I would trust Santa Cruz tens times before Specialized.

  6. #6
    Old Fart at Play
    Reputation: Titus Maximus's Avatar
    Join Date
    Jan 2004
    Posts
    637
    Quote Originally Posted by frank4
    Five years from now and you break your frame... which company will be there to help you out? Santa what? Thats what I thought. Go out and buy the affordable bike from the reputable company. You'll be happy you bought the Specialized. Most people are. Its the #2 bike company in the USA.
    I'm with Axe on this one. If your like me, 5 years from now you'll either have, or be wanting, another bike. Santa what? Santa Cruz! They may not be as big as Specialized (yet), but I'll bet their growth rate over the last three years is much greater. I have little doubt that both companies will be around in 5 years, making excellent bikes. Pick between the bikes on their merits and your desires, not their pedigree.

  7. #7
    mtbr member
    Reputation:
    Join Date
    Feb 2004
    Posts
    111

    Why only the Blur or FSR?

    Why did you narrow your choices?
    What about the Titus Switchblade, Ventana, Turner, Canondale?
    All good bikes for exactly what you are looking for, and in the same price range.

  8. #8
    mtbr member
    Reputation:
    Join Date
    Jan 2004
    Posts
    5
    Quote Originally Posted by snufkin
    Why did you narrow your choices?
    What about the Titus Switchblade, Ventana, Turner, Canondale?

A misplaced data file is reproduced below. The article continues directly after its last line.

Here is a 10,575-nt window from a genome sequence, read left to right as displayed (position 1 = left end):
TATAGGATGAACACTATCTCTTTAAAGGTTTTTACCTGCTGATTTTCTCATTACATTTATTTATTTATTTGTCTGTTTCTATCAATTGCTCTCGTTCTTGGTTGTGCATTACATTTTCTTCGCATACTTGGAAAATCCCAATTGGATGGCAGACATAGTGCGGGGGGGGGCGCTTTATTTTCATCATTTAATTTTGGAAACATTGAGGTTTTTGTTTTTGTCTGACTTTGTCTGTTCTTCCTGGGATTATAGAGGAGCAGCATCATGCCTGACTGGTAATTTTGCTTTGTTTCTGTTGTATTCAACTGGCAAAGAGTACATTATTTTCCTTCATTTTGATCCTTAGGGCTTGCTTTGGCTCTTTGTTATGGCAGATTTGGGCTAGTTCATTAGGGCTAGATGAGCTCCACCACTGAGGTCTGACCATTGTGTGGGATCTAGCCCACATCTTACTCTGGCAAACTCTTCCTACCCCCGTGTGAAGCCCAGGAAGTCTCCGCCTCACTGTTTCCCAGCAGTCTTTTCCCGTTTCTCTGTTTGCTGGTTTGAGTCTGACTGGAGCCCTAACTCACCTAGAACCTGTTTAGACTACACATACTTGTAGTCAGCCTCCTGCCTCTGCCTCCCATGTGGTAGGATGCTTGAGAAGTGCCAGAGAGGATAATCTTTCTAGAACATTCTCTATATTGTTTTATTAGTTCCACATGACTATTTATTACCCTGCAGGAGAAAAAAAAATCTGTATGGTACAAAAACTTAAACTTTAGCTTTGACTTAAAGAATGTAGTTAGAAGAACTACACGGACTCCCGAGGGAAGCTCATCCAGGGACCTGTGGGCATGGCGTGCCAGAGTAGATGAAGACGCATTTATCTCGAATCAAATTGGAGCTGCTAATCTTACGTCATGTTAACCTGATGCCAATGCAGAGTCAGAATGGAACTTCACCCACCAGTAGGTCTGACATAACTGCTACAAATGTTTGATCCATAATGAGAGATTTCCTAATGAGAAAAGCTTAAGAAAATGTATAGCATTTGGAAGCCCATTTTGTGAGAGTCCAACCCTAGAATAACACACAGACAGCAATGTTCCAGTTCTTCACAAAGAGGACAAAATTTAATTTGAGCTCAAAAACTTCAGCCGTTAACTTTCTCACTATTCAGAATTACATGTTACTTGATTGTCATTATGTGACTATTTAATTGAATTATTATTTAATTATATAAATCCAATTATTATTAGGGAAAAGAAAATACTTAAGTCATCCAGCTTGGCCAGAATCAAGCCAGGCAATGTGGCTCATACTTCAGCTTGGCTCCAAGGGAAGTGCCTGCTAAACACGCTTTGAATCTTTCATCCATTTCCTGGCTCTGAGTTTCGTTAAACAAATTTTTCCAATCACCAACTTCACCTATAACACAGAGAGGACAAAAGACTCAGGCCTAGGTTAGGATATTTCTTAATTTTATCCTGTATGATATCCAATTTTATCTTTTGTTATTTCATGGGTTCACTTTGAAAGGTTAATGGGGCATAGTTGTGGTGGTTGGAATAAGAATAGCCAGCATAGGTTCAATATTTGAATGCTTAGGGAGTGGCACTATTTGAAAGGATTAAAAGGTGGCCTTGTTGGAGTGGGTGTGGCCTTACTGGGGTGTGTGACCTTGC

All good bikes for exactly what you are looking for, and in the same price range.
    I narrowed my choices based on local bike shop support, online/magazine reviews and test rides. However I haven't been able to test ride the bikes off road. I'm torn between the Blur and FSR and would appreciate any feedback. Thanks again.

  9. #9
    Num Perineum
    Reputation:
    Join Date
    Feb 2004
    Posts
    23
    Quote Originally Posted by Sierra Azul
    I narrowed my choices based on local bike shop support, online/magazine reviews and test rides. However I haven't been able to test ride the bikes off road. I'm torn between the Blur and FSR and would appreciate any feedback. Thanks again.
    I'm in the same boat, it's FSR vs. Blur for epic rides and racing, with most other choices dropped for various reasons, not to disrespect 'em...

    I think the biggest difference I'm facing is fit. The stumpies seem longer than the Blur. After sitting on each of them the large Blur felt right (hence that's where i'm leaning) and the large FSR felt too long, and the medium a little bit small. I'll be double checking the FSRs again...For bikes of this calibre I won't do a "just about" frame. I've noticed that pricewise, equally specced bikes at the higher end aren't hugely different in price, so I am only considering the inexpensive FSRs (a huge bargain if you've already got a fox to replace the manitou with, and you don't mind cheaper rims)

    I don't think a person can go wrong with either model, all reports say they are beautiful rides, refined and versatile.

  10. #10
    mtbr member
    Reputation: OffRoadRoadie's Avatar
    Join Date
    Feb 2004
    Posts
    274

    Ditto

    Pre-built Blur XT Disc with Integrated Shifters & RL shock VS the Stumpjumper Pro Disc.
    Depending on dealer, the Stumpy is $300-$400 less. The SC has better wheels, seat post, bars and it has that custom built image. Rear travel is 4.5" VS 3.9 for the Specialized, both offer the Fox Float Forx (SC does offer the Minute II for the same price as the Fox).
    The Stumpy is anodized, offers a refined 4 bar rear suspension with functional Triad shock and life time frame warranty. Two concerns I have with the Stumpy is it's manufacturing origin (Taiwan) and the company's tendency to come out with a major new FSR design every 2-4 years (resell value goes bye bye).